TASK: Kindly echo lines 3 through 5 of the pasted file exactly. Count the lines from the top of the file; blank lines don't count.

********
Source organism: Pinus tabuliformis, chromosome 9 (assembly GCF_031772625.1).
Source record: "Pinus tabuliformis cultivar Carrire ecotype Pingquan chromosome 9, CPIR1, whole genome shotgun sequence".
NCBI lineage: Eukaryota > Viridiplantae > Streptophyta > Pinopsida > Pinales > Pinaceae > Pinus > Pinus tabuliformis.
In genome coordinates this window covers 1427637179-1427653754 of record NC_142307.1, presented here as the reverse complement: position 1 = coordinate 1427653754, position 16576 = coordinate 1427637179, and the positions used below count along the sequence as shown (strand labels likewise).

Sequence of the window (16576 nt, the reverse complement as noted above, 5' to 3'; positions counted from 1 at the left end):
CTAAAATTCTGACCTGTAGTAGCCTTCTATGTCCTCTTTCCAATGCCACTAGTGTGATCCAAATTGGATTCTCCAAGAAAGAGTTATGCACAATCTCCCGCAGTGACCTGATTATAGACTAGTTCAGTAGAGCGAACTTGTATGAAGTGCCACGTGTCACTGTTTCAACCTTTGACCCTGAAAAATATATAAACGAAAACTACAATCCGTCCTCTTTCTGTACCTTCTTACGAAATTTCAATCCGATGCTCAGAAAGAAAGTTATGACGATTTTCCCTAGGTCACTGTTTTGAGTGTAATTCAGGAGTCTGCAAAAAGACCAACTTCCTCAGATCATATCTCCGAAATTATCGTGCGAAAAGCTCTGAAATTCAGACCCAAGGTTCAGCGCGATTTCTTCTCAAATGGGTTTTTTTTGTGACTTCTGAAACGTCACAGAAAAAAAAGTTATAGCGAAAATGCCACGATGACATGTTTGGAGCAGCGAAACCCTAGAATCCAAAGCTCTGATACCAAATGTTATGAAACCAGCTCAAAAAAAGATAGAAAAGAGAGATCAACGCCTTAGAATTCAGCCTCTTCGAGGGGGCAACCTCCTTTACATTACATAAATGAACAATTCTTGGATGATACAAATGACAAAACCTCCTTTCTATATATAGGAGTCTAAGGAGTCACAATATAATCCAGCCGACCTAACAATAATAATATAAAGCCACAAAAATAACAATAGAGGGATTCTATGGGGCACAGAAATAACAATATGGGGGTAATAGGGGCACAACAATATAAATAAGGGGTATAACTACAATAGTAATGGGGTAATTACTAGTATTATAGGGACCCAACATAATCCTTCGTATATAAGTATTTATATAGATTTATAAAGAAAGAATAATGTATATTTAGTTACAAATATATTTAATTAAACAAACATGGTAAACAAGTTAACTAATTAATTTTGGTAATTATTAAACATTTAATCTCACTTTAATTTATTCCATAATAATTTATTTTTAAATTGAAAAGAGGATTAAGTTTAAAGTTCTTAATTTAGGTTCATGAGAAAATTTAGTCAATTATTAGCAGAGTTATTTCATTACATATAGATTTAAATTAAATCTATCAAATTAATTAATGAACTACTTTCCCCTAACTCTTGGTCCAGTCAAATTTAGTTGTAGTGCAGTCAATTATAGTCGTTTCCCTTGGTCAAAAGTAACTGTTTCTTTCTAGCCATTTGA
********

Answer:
NCBI lineage: Eukaryota > Viridiplantae > Streptophyta > Pinopsida > Pinales > Pinaceae > Pinus > Pinus tabuliformis.
In genome coordinates this window covers 1427637179-1427653754 of record NC_142307.1, presented here as the reverse complement: position 1 = coordinate 1427653754, position 16576 = coordinate 1427637179, and the positions used below count along the sequence as shown (strand labels likewise).

Sequence of the window (16576 nt, the reverse complement as noted above, 5' to 3'; positions counted from 1 at the left end):